• Finally, there is an input layer where the original input is presented to the neural network.

As we can see, this stack of various layers puts benefit on top of benefit. Today, we’ll be using a stack of layers like this one to generate our Hot Dog – Not Hot Dog model. But first, let’s take a look at the dataset that we are using.


Getting ready for creating the model

Before we can build the model, it’s important that you ensure that your development environment is ready for… well, development. Running the machine learning model that we’ll create next requires you to have installed the following software and respective version numbers:

  • Python: version 3.x, preferably 3.6+
  • TensorFlow: version 2.x, preferably one of the newest versions. pip install tensorflow, after installing Python.
  • Numpy: pip install numpy, after installing Python.
  • OpenCV: pip install opencv-python, after installing Python.

It’s often best to install those packages in what is called an environment, an isolated development area where installs from one project don’t interfere with those from another. Take a look at Anaconda if you want to learn more about this topic and get started with environments.


Building your model

Time to get ready for building your model! Open up your development environment, load some folder, and create a Python file – say, hotdog.py. Obviously, it’s also fine to use a Jupyter Notebook, but then it’s a notebook rather than an individual Python file that you create.

Adding the necessary imports

Now it’s time to build the model.

The first step in building it is adding the necessary imports. Primarily, we’re using tensorflow – and its tensorflow.keras sub imports. Specifically, that will be the Sequential API for constructing your model (which allows you to stack layers on top of each other using model.add), and the Dense, Conv2D and Flatten layers. We also use numpy, the os util from Python itself as well as OpenCV, by means of cv2.

Make sure to add this code to your hotdog.py file:

import tensorflow
from tensorflow.keras.models import Sequential
from tensorflow.keras.layers import Dense, Conv2D, Flatten
import numpy as np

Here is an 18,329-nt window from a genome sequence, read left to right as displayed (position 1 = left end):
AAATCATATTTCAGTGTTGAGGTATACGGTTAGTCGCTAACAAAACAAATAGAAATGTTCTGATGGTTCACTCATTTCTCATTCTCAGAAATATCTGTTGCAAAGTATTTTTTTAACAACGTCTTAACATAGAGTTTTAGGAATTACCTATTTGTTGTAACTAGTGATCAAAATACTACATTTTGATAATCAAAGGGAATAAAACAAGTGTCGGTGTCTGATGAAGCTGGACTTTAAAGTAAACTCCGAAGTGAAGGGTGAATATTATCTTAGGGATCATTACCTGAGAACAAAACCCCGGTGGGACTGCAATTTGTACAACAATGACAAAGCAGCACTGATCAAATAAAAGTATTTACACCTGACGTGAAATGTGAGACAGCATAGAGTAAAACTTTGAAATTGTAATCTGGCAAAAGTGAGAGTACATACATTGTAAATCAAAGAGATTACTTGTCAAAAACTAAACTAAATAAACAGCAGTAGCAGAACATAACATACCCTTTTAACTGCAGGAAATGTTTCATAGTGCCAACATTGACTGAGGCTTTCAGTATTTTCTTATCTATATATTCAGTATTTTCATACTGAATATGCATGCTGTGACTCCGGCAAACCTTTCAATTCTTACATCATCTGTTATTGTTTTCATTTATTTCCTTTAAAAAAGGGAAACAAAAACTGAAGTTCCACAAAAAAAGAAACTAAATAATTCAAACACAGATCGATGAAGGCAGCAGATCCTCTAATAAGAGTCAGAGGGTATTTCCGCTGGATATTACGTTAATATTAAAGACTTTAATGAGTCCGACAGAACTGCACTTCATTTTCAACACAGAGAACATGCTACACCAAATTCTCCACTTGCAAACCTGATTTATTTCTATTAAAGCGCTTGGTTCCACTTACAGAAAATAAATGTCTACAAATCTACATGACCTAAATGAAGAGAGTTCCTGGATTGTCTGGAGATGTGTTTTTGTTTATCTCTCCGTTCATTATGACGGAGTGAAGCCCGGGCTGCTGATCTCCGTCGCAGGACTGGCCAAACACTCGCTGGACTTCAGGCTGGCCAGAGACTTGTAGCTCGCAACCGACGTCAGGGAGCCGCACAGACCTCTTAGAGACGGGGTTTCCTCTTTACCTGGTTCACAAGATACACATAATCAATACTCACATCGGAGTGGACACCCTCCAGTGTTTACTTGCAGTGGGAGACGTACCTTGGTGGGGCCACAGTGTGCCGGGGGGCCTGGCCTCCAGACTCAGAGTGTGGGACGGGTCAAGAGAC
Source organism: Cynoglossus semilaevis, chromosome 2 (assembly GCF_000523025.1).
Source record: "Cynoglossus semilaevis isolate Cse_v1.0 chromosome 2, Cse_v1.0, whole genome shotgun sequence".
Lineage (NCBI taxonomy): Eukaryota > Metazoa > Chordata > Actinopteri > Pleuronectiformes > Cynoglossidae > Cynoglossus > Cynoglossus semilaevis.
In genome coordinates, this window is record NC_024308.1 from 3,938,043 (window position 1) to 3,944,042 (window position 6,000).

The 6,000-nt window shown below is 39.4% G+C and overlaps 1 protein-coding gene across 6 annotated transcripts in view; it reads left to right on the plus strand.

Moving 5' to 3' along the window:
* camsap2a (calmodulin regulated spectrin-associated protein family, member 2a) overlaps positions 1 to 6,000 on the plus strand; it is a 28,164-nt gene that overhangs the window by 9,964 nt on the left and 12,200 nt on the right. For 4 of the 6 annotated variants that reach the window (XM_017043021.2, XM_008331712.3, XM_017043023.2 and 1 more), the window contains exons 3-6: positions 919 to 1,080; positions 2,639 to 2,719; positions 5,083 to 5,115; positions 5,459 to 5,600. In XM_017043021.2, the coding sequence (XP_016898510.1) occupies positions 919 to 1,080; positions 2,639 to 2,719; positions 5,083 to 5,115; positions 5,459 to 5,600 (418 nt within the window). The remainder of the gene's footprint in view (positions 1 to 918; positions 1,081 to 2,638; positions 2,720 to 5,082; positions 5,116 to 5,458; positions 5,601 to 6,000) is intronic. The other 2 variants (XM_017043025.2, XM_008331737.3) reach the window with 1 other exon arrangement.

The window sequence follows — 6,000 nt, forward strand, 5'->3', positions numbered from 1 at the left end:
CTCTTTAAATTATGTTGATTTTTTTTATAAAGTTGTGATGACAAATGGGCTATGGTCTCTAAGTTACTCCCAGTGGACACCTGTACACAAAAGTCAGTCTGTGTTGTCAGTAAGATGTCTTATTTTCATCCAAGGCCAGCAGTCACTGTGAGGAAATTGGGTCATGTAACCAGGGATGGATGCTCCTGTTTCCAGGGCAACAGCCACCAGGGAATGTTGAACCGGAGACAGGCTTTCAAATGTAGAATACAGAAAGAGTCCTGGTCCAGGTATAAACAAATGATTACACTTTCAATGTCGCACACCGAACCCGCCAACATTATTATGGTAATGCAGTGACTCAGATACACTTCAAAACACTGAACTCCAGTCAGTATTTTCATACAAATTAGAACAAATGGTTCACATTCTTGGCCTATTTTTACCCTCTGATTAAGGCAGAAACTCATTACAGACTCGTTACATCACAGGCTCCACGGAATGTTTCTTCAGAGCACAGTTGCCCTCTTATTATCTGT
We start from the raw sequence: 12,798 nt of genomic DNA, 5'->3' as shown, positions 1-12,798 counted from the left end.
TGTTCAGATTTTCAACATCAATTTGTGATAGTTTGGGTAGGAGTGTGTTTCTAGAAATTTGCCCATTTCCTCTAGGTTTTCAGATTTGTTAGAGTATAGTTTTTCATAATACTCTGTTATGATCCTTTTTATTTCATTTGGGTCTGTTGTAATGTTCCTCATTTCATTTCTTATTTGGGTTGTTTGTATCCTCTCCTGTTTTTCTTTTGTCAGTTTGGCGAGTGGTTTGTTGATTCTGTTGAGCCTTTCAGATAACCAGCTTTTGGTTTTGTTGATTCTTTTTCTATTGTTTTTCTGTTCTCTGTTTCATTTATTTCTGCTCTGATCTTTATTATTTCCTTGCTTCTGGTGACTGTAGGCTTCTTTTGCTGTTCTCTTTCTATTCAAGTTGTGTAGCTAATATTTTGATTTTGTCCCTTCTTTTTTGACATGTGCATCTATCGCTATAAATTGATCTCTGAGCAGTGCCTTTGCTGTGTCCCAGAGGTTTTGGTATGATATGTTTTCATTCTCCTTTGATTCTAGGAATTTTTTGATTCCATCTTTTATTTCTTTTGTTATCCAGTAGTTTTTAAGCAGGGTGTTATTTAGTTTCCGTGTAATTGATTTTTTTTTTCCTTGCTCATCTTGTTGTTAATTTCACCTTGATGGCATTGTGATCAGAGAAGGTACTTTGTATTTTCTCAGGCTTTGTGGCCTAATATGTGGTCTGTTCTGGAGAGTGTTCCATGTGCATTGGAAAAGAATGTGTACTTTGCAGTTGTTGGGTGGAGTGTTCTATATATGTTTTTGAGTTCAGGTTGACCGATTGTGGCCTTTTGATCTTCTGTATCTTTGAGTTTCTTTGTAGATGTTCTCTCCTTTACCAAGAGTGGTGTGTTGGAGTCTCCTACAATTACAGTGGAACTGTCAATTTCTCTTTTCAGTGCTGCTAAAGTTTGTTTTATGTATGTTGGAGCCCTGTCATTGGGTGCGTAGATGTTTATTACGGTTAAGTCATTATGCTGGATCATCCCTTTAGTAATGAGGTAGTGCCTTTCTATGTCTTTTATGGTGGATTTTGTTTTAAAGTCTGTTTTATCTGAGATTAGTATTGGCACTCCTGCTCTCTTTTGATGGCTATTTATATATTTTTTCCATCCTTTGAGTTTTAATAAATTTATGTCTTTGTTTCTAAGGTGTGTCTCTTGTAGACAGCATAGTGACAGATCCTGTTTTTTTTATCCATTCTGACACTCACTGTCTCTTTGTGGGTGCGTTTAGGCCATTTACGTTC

import os
import cv2

Adding the model configuration

After specifying the imports, we can add the configuration options for our model:

# Configuration
img_width, img_height = 25, 25
input_shape = (img_width, img_height, 1)
batch_size = 10
no_epochs = 25
no_classes = 2
validation_split = 0.2
verbosity = 1

As we shall see, we’ll be using 25 x 25 pixel images that are grayscale (hence the 1 in the input_shape), use a batch size of 10 (our data set will be relatively small), 25 iterations, 2 classes (not hot dog = 0 / hot dog = 1), and 20% of our data will be used for validation purposes. We make the training process verbose, meaning that all results will be printed on screen.

Loading and preprocessing of the dataset

The next step is loading and preprocessing of your dataset. For today’s model, we’re using the Hot Dog-Not Hot Dog dataset. Make sure to create an account at Kaggle in order to download the dataset. After downloading, unzip the data, rename the folder into hotdog and move the folder to the folder where your hotdog.py file is located.

Never miss new Machine Learning articles βœ…

Blogs at MachineCurve teach Machine Learning for Developers. Sign up to MachineCurve's free Machine Learning update today! You will learn new things and better understand concepts you already know.

We send emails at least every Friday. Welcome!

By signing up, you consent that any information you receive can include services and special offers by email.

To give you an idea about the dataset: it’s a few hundred pictures of hot dogs, and a few hundred pictures of foods that aren’t hotdogs. Here are four samples:

After downloading the dataset, it’s time to write some code that (1) loads the data from that particular folder and (2) preprocesses it. Here it is:

# Load data
def load_data(data_type='train', class_name='hot_dog'):
  instances = []
  classes = []
  for filepath in os.listdir(f'hotdog/{data_type}/{class_name}'):
    resized_image = cv2.imread(f'hotdog/{data_type}/{class_name}/{format(filepath)}', 0)
    resized_image = cv2.resize(resized_image, (img_width, img_height))
    instances.append(resized_image)
    classes.append(0 if class_name == 'not_hot_dog' else 1)
  return (instances, classes)

If we look at it, we see that this definition – once used – does a couple of things: